ABC ILLAWARRA DRIVE
MONDAY, 17 MAY 2021
SUBJECT: Labor’s Housing Australia Future Fund.
LINDSAY MCDOUGALL, HOST: Jason Clare is the Shadow Minister for Housing and Homelessness and the MP for Blaxland, and he was in town today spruiking Labor’s plans and he joins me now. Good afternoon, Mr. Clare.
JASON CLARE, SHADOW MINISTER FOR HOUSING AND HOMELESSNESS: G’day, Lindsay. How you going?
MCDOUGALL: I’m well. You spoke with local housing providers today, I believe. What did they tell you about the state of affordable and social housing around here?
CLARE: Not good. It’s always been hard to buy a house, but it’s getting harder and harder, and it’s getting harder to rent as well. Before COVID, the vacancy rate, the number of properties available to rent, was at about 2.6 per cent in the Wollongong region, it’s now down to 0.8 per cent. Part of that is people who’ve left Sydney, left capital cities, and moved to the regions and so there’s less to rent and rents go up as a result.
MCDOUGALL: So then, why is building new homes, the 20,000 the answer to this issue?
CLARE: If you ask the locals, the people who are on the frontline working in the area of homelessness, helping people who are struggling to pay the rent, the common message back is that we need to build more social housing and we need to build more affordable housing. I heard the story of one family, a mum and a dad, they’ve both got a job, I think on the minimum wage, they’re looking for a place to rent in the Wollongong region for 700 bucks a week. They got two kids, and they can’t find a place at 700 bucks a week. I heard other stories where places were around about the five or six hundred dollar, and now they’re being asked to pay seven or eight hundred or more. This is not just the Illawarra. You see it all the way down the South Coast, you see it on the North Coast as well, where people have moved into the regions and there’s not enough housing. There’s a lot of things you’ve got to do to fix it, but one of the things you do need to do is you’ve got to build more housing, build more social housing, for people who are really struggling, and more affordable housing as well.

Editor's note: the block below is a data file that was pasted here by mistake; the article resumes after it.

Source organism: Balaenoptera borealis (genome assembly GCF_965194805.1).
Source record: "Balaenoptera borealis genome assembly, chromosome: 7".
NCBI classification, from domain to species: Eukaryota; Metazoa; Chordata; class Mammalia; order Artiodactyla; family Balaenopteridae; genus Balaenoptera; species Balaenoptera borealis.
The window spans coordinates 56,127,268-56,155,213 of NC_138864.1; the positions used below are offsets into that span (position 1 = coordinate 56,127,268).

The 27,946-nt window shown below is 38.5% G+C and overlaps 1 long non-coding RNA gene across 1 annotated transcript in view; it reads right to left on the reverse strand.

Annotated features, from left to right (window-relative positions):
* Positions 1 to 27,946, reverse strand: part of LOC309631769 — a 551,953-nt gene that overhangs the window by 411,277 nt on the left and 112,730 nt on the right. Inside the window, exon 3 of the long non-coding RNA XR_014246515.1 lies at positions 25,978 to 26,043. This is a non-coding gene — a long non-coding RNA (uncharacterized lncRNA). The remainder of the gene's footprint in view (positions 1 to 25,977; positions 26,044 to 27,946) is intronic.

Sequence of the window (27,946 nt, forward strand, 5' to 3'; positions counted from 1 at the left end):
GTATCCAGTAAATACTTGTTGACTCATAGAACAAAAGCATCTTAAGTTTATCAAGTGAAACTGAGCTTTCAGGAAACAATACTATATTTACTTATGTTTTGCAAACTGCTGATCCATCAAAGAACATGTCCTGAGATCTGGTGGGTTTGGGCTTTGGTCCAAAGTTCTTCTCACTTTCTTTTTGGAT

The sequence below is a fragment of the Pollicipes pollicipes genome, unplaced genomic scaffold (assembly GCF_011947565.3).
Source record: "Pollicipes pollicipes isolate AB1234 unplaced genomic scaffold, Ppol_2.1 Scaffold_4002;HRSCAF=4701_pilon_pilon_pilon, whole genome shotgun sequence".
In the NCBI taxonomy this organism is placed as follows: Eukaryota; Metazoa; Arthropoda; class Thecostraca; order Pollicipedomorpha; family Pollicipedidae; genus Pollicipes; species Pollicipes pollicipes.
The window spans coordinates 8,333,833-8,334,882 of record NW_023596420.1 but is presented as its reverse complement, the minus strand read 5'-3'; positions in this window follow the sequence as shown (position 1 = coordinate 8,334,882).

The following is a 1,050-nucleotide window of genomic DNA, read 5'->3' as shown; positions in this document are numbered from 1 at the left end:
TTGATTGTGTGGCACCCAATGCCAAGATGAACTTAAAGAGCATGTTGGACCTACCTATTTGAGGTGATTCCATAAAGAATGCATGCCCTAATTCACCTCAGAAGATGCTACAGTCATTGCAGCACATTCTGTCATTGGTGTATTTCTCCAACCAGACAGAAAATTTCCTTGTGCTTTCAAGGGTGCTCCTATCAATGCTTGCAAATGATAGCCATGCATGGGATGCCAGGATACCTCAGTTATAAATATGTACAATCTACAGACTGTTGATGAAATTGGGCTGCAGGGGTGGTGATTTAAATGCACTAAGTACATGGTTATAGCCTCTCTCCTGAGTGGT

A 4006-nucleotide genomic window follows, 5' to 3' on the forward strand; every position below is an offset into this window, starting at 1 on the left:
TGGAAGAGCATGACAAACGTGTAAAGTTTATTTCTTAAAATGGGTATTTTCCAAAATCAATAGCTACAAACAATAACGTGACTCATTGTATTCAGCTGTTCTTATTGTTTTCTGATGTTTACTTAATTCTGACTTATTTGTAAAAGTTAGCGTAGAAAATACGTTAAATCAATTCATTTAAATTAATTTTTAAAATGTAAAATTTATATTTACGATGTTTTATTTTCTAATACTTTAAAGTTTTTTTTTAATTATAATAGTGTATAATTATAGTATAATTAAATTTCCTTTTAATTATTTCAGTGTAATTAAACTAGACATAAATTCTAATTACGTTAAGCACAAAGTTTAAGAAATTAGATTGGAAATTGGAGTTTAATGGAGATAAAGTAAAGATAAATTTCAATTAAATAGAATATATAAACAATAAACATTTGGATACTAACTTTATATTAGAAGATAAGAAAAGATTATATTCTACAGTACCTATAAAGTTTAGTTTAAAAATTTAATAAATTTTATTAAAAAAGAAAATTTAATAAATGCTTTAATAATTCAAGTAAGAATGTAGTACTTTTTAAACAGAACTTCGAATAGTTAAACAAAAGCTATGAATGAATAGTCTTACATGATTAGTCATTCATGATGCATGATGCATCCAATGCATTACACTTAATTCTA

MCDOUGALL: So why is this a job for the government and not the private sector and legislation that already exists to encourage, you know, people to include affordable housing in their new housing estates, for example?